The European Union (EU) has taken one of the boldest steps in the fight against plastic to date. On Wednesday, legislators voted to ban a wide range of single-use items, including plastic plates, cutlery, and Q-tips, with plans to implement the policy from 2021.
The motion passed with a large margin of 571 to 53 with 34 abstentions.
“We have adopted the most ambitious legislation against single-use plastics,” rapporteur and MEP for Belgium, Frédérique Ries, said in a statement.
"Today’s vote paves the way to a forthcoming and ambitious directive. It is essential in order to protect the marine environment and reduce the costs of environmental damage attributed to plastic pollution in Europe, estimated at €22 billion [$25 billion] by 2030."
The EU has already committed to tackling plastic waste, pledging to make sure every piece of plastic packaging is reusable or recyclable by 2030 earlier this year, while member states have individually taken steps to reduce their own plastic footprint. (See, for example, France's ban on plastic cups, plates, and eating utensils and the UK's decision to get rid of plastic straws, Q-tips, and other single-use items from 2019.) But this might just be the most ambitious target yet.
So, what exactly does the directive cover?
First, the absolute ban of a number of single-use items, which have readily available alternatives made from more eco-friendly materials like paper and cardboard.
This means plastic plates, cutlery, straws, balloon sticks, and cotton buds would be banned outright in all member countries, starting in 2021. The ban would extend to products made from oxo-degradable plastics (think: bags and packaging) and fast-food containers made with expanded polystyrene.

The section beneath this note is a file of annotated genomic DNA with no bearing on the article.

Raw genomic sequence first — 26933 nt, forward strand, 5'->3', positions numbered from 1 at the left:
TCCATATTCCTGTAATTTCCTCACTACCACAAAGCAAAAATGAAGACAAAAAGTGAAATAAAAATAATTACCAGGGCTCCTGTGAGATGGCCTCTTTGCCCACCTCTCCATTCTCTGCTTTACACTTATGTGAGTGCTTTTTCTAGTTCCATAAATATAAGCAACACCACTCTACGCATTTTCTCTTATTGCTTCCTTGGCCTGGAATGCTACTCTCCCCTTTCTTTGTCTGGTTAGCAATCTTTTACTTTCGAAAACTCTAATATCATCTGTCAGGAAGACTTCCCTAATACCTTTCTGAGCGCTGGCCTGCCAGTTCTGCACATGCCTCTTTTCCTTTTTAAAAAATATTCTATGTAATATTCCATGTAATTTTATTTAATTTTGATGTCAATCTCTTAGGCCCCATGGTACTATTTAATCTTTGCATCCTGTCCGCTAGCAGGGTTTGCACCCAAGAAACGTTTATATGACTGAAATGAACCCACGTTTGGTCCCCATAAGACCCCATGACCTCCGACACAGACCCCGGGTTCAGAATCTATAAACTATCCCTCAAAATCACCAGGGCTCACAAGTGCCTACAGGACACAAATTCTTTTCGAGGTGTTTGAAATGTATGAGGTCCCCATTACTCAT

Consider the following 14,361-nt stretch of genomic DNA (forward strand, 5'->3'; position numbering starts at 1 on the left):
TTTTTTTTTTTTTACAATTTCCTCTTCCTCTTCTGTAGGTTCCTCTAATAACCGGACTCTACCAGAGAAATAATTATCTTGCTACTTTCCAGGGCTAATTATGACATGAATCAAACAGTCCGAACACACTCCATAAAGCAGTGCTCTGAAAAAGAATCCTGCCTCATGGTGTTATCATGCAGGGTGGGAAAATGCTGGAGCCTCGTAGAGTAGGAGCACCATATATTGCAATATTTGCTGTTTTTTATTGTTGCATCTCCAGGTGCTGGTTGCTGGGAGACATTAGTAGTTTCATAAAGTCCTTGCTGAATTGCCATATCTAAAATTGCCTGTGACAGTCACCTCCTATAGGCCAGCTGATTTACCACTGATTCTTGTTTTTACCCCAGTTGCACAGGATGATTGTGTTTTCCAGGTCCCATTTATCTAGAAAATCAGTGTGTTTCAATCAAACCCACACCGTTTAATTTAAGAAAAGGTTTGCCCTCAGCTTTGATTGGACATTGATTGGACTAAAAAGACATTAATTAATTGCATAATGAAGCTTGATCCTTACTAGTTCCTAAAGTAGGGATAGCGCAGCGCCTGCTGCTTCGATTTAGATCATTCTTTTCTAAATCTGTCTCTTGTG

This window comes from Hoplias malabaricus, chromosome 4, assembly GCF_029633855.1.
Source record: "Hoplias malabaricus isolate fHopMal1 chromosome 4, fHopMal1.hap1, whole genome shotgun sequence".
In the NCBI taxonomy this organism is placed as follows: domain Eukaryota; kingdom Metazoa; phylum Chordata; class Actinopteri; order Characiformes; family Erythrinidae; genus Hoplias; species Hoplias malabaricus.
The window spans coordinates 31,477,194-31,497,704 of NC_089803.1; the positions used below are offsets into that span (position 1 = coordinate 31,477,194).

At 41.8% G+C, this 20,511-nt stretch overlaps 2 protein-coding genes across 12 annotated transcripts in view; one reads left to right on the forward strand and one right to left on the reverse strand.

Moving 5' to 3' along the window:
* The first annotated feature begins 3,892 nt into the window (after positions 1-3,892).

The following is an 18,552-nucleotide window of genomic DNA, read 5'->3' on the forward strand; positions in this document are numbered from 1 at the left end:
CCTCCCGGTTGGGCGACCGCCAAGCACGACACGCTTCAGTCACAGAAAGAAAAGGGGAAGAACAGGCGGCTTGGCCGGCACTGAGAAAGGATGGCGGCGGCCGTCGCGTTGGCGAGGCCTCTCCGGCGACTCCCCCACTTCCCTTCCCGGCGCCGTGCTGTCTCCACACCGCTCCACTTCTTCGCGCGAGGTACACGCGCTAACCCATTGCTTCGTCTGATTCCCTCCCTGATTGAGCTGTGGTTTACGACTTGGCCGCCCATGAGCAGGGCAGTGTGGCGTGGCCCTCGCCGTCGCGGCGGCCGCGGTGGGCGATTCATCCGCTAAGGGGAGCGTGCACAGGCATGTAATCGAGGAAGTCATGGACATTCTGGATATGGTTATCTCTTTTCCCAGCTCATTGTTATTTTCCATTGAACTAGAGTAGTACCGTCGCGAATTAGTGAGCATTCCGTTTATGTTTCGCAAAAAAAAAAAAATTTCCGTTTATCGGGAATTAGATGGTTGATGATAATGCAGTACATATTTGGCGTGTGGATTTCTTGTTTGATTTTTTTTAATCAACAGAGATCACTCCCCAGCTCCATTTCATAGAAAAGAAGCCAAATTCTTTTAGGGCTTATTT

Single-use plastic items without such a readily available alternative (cup lids, crisp packets, and sanitary products, for example) would still need to be reduced by at least 25 percent by 2025. The directive also requires member countries to make sure at least 90 percent of plastic drinks bottles are being collected and recycled by 2025.
Second, the plastic found in cigarette filters would need to be reduced by 50 percent before 2025 and 80 percent before 2030.
According to the European Union, they are the second most littered single-use plastic product, just behind drinks bottles, caps, and lids. What's more, it only takes one cigarette butt to pollute 500 to 1,000 liters (110-220 gallons) of water and if that cigarette butt is chucked on the street, it can take as long as 12 years to disintegrate.
Third, the directive requires member countries to collect at least 50 percent of plastic-containing fishing gear that has been lost or abandoned every single year, plus make sure that 15 percent or more of it is recycled by 2025.
Tobacco companies and fishing gear producers will be obligated to cover the cost of the waste collection for their respective products.
This is clearly a fantastic achievement but the goals laid out by the EU yesterday are not yet set in stone. First, it will have to be approved and ratified by the member states and, as always, there is a risk that some of the objectives could be watered down.
For the sake of the turtles, let's hope they're not.